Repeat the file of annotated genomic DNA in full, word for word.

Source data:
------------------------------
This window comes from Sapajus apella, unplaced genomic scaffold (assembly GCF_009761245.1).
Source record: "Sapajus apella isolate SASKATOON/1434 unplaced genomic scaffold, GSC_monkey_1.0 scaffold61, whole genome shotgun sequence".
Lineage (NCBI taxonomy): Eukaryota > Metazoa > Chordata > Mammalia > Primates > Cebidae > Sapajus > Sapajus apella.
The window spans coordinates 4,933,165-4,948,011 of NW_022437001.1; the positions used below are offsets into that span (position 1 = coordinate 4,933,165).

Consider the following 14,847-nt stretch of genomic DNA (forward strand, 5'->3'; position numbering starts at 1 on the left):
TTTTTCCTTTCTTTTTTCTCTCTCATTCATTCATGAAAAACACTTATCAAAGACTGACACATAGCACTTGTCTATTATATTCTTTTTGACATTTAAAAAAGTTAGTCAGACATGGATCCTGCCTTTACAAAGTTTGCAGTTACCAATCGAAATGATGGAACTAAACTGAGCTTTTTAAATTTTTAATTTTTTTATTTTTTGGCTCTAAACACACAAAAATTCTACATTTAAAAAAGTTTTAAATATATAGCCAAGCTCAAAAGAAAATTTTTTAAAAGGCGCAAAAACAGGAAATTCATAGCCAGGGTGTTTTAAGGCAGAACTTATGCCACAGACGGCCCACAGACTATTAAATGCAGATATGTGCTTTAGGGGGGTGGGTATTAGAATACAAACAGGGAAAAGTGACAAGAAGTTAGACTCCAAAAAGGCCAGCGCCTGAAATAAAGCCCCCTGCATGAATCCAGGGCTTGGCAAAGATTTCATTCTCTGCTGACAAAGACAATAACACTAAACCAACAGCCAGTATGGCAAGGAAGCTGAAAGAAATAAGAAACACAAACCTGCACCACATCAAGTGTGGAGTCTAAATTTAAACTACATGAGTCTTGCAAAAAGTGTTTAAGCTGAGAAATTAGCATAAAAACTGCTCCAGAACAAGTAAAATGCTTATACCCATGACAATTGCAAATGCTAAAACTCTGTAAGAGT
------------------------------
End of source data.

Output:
This window comes from Sapajus apella, unplaced genomic scaffold (assembly GCF_009761245.1).
Source record: "Sapajus apella isolate SASKATOON/1434 unplaced genomic scaffold, GSC_monkey_1.0 scaffold61, whole genome shotgun sequence".
Lineage (NCBI taxonomy): Eukaryota > Metazoa > Chordata > Mammalia > Primates > Cebidae > Sapajus > Sapajus apella.
The window spans coordinates 4,933,165-4,948,011 of NW_022437001.1; the positions used below are offsets into that span (position 1 = coordinate 4,933,165).

Consider the following 14,847-nt stretch of genomic DNA (forward strand, 5'->3'; position numbering starts at 1 on the left):
TTTTTCCTTTCTTTTTTCTCTCTCATTCATTCATGAAAAACACTTATCAAAGACTGACACATAGCACTTGTCTATTATATTCTTTTTGACATTTAAAAAAGTTAGTCAGACATGGATCCTGCCTTTACAAAGTTTGCAGTTACCAATCGAAATGATGGAACTAAACTGAGCTTTTTAAATTTTTAATTTTTTTATTTTTTGGCTCTAAACACACAAAAATTCTACATTTAAAAAAGTTTTAAATATATAGCCAAGCTCAAAAGAAAATTTTTTAAAAGGCGCAAAAACAGGAAATTCATAGCCAGGGTGTTTTAAGGCAGAACTTATGCCACAGACGGCCCACAGACTATTAAATGCAGATATGTGCTTTAGGGGGGTGGGTATTAGAATACAAACAGGGAAAAGTGACAAGAAGTTAGACTCCAAAAAGGCCAGCGCCTGAAATAAAGCCCCCTGCATGAATCCAGGGCTTGGCAAAGATTTCATTCTCTGCTGACAAAGACAATAACACTAAACCAACAGCCAGTATGGCAAGGAAGCTGAAAGAAATAAGAAACACAAACCTGCACCACATCAAGTGTGGAGTCTAAATTTAAACTACATGAGTCTTGCAAAAAGTGTTTAAGCTGAGAAATTAGCATAAAAACTGCTCCAGAACAAGTAAAATGCTTATACCCATGACAATTGCAAATGCTAAAACTCTGTAAGAGT